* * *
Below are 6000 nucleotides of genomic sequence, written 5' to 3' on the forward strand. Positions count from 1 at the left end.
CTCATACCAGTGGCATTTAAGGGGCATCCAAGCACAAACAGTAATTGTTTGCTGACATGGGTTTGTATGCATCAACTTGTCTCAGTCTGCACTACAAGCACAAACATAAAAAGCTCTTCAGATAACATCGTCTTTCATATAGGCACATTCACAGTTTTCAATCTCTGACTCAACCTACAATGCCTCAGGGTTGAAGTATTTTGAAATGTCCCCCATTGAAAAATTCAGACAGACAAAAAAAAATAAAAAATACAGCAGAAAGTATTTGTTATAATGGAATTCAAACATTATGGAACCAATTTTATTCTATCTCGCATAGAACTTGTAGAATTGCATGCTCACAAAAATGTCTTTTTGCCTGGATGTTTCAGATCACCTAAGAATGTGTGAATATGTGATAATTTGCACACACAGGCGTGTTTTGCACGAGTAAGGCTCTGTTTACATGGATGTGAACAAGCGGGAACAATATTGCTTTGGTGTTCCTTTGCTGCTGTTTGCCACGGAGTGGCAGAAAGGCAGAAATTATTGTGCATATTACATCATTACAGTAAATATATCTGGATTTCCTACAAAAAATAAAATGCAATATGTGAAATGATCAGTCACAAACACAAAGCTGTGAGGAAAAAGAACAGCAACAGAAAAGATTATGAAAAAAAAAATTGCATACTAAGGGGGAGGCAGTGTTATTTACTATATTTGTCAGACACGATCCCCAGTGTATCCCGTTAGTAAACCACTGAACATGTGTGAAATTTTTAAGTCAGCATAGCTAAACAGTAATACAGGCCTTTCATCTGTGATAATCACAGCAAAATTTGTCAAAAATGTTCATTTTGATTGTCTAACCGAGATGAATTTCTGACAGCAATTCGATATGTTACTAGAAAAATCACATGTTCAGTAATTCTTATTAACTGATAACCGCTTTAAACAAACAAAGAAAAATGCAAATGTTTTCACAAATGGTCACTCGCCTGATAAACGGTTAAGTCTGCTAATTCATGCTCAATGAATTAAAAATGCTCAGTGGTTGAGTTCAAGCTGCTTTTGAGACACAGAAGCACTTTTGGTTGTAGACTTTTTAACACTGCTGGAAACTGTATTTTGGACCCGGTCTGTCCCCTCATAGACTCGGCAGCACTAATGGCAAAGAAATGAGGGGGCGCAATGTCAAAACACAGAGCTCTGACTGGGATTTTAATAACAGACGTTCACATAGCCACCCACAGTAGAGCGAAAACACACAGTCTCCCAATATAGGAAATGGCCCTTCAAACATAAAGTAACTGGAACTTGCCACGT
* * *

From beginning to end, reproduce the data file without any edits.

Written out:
Below are 6000 nucleotides of genomic sequence, written 5' to 3' on the forward strand. Positions count from 1 at the left end.
CTCATACCAGTGGCATTTAAGGGGCATCCAAGCACAAACAGTAATTGTTTGCTGACATGGGTTTGTATGCATCAACTTGTCTCAGTCTGCACTACAAGCACAAACATAAAAAGCTCTTCAGATAACATCGTCTTTCATATAGGCACATTCACAGTTTTCAATCTCTGACTCAACCTACAATGCCTCAGGGTTGAAGTATTTTGAAATGTCCCCCATTGAAAAATTCAGACAGACAAAAAAAAATAAAAAATACAGCAGAAAGTATTTGTTATAATGGAATTCAAACATTATGGAACCAATTTTATTCTATCTCGCATAGAACTTGTAGAATTGCATGCTCACAAAAATGTCTTTTTGCCTGGATGTTTCAGATCACCTAAGAATGTGTGAATATGTGATAATTTGCACACACAGGCGTGTTTTGCACGAGTAAGGCTCTGTTTACATGGATGTGAACAAGCGGGAACAATATTGCTTTGGTGTTCCTTTGCTGCTGTTTGCCACGGAGTGGCAGAAAGGCAGAAATTATTGTGCATATTACATCATTACAGTAAATATATCTGGATTTCCTACAAAAAATAAAATGCAATATGTGAAATGATCAGTCACAAACACAAAGCTGTGAGGAAAAAGAACAGCAACAGAAAAGATTATGAAAAAAAAAATTGCATACTAAGGGGGAGGCAGTGTTATTTACTATATTTGTCAGACACGATCCCCAGTGTATCCCGTTAGTAAACCACTGAACATGTGTGAAATTTTTAAGTCAGCATAGCTAAACAGTAATACAGGCCTTTCATCTGTGATAATCACAGCAAAATTTGTCAAAAATGTTCATTTTGATTGTCTAACCGAGATGAATTTCTGACAGCAATTCGATATGTTACTAGAAAAATCACATGTTCAGTAATTCTTATTAACTGATAACCGCTTTAAACAAACAAAGAAAAATGCAAATGTTTTCACAAATGGTCACTCGCCTGATAAACGGTTAAGTCTGCTAATTCATGCTCAATGAATTAAAAATGCTCAGTGGTTGAGTTCAAGCTGCTTTTGAGACACAGAAGCACTTTTGGTTGTAGACTTTTTAACACTGCTGGAAACTGTATTTTGGACCCGGTCTGTCCCCTCATAGACTCGGCAGCACTAATGGCAAAGAAATGAGGGGGCGCAATGTCAAAACACAGAGCTCTGACTGGGATTTTAATAACAGACGTTCACATAGCCACCCACAGTAGAGCGAAAACACACAGTCTCCCAATATAGGAAATGGCCCTTCAAACATAAAGTAACTGGAACTTGCCACGT